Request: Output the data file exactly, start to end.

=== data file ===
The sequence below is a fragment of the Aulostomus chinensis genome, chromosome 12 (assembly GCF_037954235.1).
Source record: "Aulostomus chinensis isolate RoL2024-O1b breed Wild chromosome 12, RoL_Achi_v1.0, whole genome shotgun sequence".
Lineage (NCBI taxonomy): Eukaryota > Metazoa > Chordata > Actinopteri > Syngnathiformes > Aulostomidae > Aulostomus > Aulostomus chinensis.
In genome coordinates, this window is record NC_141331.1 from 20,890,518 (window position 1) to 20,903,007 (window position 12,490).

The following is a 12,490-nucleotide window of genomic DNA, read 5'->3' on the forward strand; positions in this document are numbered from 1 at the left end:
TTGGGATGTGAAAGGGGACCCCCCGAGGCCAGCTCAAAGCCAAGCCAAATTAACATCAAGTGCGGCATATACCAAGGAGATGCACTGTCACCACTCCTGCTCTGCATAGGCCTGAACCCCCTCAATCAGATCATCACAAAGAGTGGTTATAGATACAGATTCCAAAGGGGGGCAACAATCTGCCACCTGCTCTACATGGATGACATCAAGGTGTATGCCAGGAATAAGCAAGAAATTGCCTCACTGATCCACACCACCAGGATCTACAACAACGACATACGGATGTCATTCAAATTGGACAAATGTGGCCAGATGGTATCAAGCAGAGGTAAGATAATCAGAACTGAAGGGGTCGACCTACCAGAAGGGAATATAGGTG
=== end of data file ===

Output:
The sequence below is a fragment of the Aulostomus chinensis genome, chromosome 12 (assembly GCF_037954235.1).
Source record: "Aulostomus chinensis isolate RoL2024-O1b breed Wild chromosome 12, RoL_Achi_v1.0, whole genome shotgun sequence".
Lineage (NCBI taxonomy): Eukaryota > Metazoa > Chordata > Actinopteri > Syngnathiformes > Aulostomidae > Aulostomus > Aulostomus chinensis.
In genome coordinates, this window is record NC_141331.1 from 20,890,518 (window position 1) to 20,903,007 (window position 12,490).

The following is a 12,490-nucleotide window of genomic DNA, read 5'->3' on the forward strand; positions in this document are numbered from 1 at the left end:
TTGGGATGTGAAAGGGGACCCCCCGAGGCCAGCTCAAAGCCAAGCCAAATTAACATCAAGTGCGGCATATACCAAGGAGATGCACTGTCACCACTCCTGCTCTGCATAGGCCTGAACCCCCTCAATCAGATCATCACAAAGAGTGGTTATAGATACAGATTCCAAAGGGGGGCAACAATCTGCCACCTGCTCTACATGGATGACATCAAGGTGTATGCCAGGAATAAGCAAGAAATTGCCTCACTGATCCACACCACCAGGATCTACAACAACGACATACGGATGTCATTCAAATTGGACAAATGTGGCCAGATGGTATCAAGCAGAGGTAAGATAATCAGAACTGAAGGGGTCGACCTACCAGAAGGGAATATAGGTG